It was an unfortunate and disheartening blow for Reineke, who found himself left with only one option: return back to UMHB.

Reineke still finds it difficult to put into words saying, "I was just sitting there. I was shocked; I was stunned; I couldn’t believe what I just heard. I went home, and my parents and everyone were shocked; my mom started crying. We were all sitting there thinking what are we going to do now; and I was like well looks like we’re going back to UMHB."

It was difficult to go back to his teammates and coaches after taking what essentially became a year off from football. However, Reineke had left on good terms with everyone at Mary Hardin-Baylor.

Coach Pete Fredenburg said that if the unit council, the team captains that represent the team, approved, then I was welcome to come back and join the team and work to re-earn a spot. His teammates welcomed him back with open arms, and the coaches moved him to backup safety.

After nine days of practice, including the inter squad scrimmage, they moved Reineke’s position to backup Will (weak side) Linebacker. The success of the team is imperative, and Reineke is not one to say no to a coach. It was this team first mentality that was the reason he was not only welcomed back, but also considered a valuable asset.

A year of learning at the weak side linebacker position did Reineke well, and he was prepared for his senior campaign in 2016. Still, his development and performance was not where the coaches wanted it to be by the season opener against the Ohio Wesleyan Battling Bishops and he moved down on the depth chart.

Reineke remembers being angry saying, "Coach Fred knew my potential, but at the time I really wasn’t progressing as fast as he wanted me to. So to get me kick started, he moved me down to second string Will Linebacker the week of our opening game." But Reineke also knew that he needed to respond positively to this new adversity emphasizing, "They wanted to see how I would answer."

Reineke therefore had two answer choices: 1) he could get angry and let feelings of entitlement rush over him or 2) he could respond to one last piece of adversity and prove himself once more to his coaches, teammates and himself that he belonged here.

Reineke chose the latter and when he got playing time, proved himself as a staple in coach Fredenburg and linebacker coach Jack Johnson’s defensive scheme. He even had an interception to go along with nine tackles that first game. From that point forward it was all about taking the season one game at a time for Reineke and the team.

The turning point in the season that gave the Crusaders a feeling of legitimacy was when they cruised in week three against the Linfield Wildcats 66-27 who had beaten them in the playoffs the year before. Reineke had eight tackles, and began to feel that this team could be special.

Then they defeated their archrival Hardin-Simmons 20-15 in week seven, which would provide even more legitimacy for the Crusaders. Reineke had nine tackles, and the game would be their closest margin of victory until they hosted Mount Union in the playoff semifinals.

Reineke and company made sure they capitalized this time around when they hosted Mount Union. It was an opportunity to avenge their road loss to Mount Union from the 2012 semifinals. Only Reineke, and his best friend safety Hunter Schmidt, were on the team in 2012 for that loss, and they still adamantly believe they let it slip away.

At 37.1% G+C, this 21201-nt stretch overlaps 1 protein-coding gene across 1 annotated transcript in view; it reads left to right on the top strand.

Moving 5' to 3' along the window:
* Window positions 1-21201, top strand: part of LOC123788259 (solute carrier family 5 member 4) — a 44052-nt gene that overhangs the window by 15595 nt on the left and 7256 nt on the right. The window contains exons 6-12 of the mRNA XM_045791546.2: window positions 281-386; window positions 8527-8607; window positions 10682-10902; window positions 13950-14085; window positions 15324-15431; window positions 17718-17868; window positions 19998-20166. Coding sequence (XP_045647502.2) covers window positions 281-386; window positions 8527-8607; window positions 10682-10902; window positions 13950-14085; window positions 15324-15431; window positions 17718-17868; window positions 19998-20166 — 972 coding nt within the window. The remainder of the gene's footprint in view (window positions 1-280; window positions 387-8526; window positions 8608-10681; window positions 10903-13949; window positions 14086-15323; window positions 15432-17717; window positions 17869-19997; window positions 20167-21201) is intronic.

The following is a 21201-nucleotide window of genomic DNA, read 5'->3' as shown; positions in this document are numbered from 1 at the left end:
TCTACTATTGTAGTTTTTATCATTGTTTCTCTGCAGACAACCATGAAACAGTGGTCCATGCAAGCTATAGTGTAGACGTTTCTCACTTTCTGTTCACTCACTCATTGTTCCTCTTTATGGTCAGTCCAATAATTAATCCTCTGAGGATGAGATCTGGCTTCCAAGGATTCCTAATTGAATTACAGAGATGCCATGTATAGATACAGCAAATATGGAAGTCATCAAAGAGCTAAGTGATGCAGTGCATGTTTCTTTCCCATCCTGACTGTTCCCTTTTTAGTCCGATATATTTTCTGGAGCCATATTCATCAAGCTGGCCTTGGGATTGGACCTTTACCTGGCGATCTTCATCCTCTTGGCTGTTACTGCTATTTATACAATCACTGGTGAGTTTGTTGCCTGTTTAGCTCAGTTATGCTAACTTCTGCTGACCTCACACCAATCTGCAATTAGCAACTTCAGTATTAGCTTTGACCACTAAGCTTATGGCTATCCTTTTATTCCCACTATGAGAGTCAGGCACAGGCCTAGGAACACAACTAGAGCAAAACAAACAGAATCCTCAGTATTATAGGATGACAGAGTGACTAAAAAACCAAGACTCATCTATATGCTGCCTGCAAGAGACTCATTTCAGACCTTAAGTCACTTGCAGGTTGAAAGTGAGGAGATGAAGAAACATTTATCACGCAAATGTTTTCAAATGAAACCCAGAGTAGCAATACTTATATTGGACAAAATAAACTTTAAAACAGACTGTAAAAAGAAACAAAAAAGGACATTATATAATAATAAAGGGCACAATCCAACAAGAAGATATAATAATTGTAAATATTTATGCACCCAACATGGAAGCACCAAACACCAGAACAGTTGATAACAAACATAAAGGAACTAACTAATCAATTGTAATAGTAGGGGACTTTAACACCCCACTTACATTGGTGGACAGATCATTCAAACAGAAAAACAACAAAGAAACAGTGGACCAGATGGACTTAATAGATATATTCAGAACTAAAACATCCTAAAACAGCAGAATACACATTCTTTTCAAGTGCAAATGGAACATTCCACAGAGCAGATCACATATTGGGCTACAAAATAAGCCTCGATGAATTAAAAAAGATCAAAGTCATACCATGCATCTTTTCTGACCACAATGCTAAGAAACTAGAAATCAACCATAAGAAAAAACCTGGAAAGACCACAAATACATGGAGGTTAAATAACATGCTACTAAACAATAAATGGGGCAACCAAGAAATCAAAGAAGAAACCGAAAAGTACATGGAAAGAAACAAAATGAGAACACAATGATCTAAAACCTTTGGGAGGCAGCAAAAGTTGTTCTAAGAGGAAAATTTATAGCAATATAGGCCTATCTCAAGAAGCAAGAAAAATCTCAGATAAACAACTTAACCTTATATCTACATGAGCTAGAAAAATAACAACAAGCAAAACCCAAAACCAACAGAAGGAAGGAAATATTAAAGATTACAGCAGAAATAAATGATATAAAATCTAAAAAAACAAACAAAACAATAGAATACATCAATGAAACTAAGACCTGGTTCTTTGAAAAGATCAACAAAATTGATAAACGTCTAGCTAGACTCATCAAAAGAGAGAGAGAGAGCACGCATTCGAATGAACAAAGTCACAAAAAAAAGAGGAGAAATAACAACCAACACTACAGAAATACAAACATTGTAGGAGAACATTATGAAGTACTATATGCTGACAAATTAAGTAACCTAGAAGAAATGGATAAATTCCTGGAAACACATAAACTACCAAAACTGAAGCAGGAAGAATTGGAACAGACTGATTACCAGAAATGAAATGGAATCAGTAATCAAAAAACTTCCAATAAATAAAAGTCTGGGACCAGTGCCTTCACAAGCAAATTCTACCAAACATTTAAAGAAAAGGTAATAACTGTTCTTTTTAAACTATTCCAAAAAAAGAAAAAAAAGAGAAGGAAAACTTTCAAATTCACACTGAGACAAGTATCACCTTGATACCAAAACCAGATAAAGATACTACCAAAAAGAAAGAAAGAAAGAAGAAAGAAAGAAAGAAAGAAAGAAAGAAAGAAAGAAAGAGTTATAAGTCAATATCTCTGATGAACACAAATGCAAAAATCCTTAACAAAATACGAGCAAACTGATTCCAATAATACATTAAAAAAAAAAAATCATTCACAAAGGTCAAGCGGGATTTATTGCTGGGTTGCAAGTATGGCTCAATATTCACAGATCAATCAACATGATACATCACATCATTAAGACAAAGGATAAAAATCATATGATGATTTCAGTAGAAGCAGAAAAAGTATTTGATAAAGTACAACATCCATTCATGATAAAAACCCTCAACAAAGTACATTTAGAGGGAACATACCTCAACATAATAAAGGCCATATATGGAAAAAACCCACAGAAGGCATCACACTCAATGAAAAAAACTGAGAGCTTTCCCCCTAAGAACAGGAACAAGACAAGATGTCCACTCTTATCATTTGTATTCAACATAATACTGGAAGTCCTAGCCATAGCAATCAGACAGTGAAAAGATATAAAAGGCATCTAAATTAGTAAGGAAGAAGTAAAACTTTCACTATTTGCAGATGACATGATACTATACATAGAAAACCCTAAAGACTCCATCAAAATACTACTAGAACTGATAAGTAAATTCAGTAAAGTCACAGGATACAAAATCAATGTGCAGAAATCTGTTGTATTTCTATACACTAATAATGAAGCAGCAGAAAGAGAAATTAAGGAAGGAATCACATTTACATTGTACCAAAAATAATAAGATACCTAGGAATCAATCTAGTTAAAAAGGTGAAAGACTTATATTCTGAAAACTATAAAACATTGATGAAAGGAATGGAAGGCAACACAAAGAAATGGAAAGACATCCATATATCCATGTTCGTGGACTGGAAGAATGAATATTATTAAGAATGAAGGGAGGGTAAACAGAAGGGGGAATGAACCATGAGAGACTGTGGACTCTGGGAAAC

Reineke and the Crusaders’ defense had held their opponents to 13.9 points per game on the year, and held Mount Union to 12 points in that semifinal. That was aided by a fourth quarter interception by Reineke, an interception by Ajay Fanene and a fake punt executed by punter Baylor Mullins to seal the Crusader’s first appearance in the national championship game (named the Stagg Bowl) since 2004.

UMHB faced the University of Wisconsin-Oshkosh in the Stagg Bowl. It was going to be a defensive struggle, and it was the job of Reineke and company to stop the run to cement a championship.

Reineke had nine tackles in the championship against Oshkosh, a few on one of the most punishing running backs in Dylan Hecker he has ever had to face. Reineke also recognized the main target on the final offensive play for Oshkosh: a fourth and 11 where Reineke pressed up his man coverage to disrupt the number one receiver’s route. What resulted was a check down across the middle and a championship-winning interception by teammate and middle linebacker Matt Cody.

Keith Reineke’s journey was unconventional. It twisted and turned from McGregor to Belton and Waco and back to Belton again. Now the path leads to New Orleans and then an NFL city.

If you’re an NFL team looking for a steal most likely in free agency, this could very well be your guy. Reineke checks all of the intangibles: competitive spirit, team first mentality and coachable.

But Reineke also checks the boxes on the field too: athletic, versatile and high football IQ. He holds the UMHB school record with a 3.83 second shuttle run to compliment a 4.42 40-yard dash, a 10-foot five-inch broad jump and 39-inch vertical leap.

In New Orleans, there will be no island on the line for Reineke; no sponsorships or first round draft talk. Instead there will be a new dream, a new football opportunity in front of the 23-year-old.

You can bet that he will do whatever it takes to find the same level of success he did at Mary Hardin-Baylor.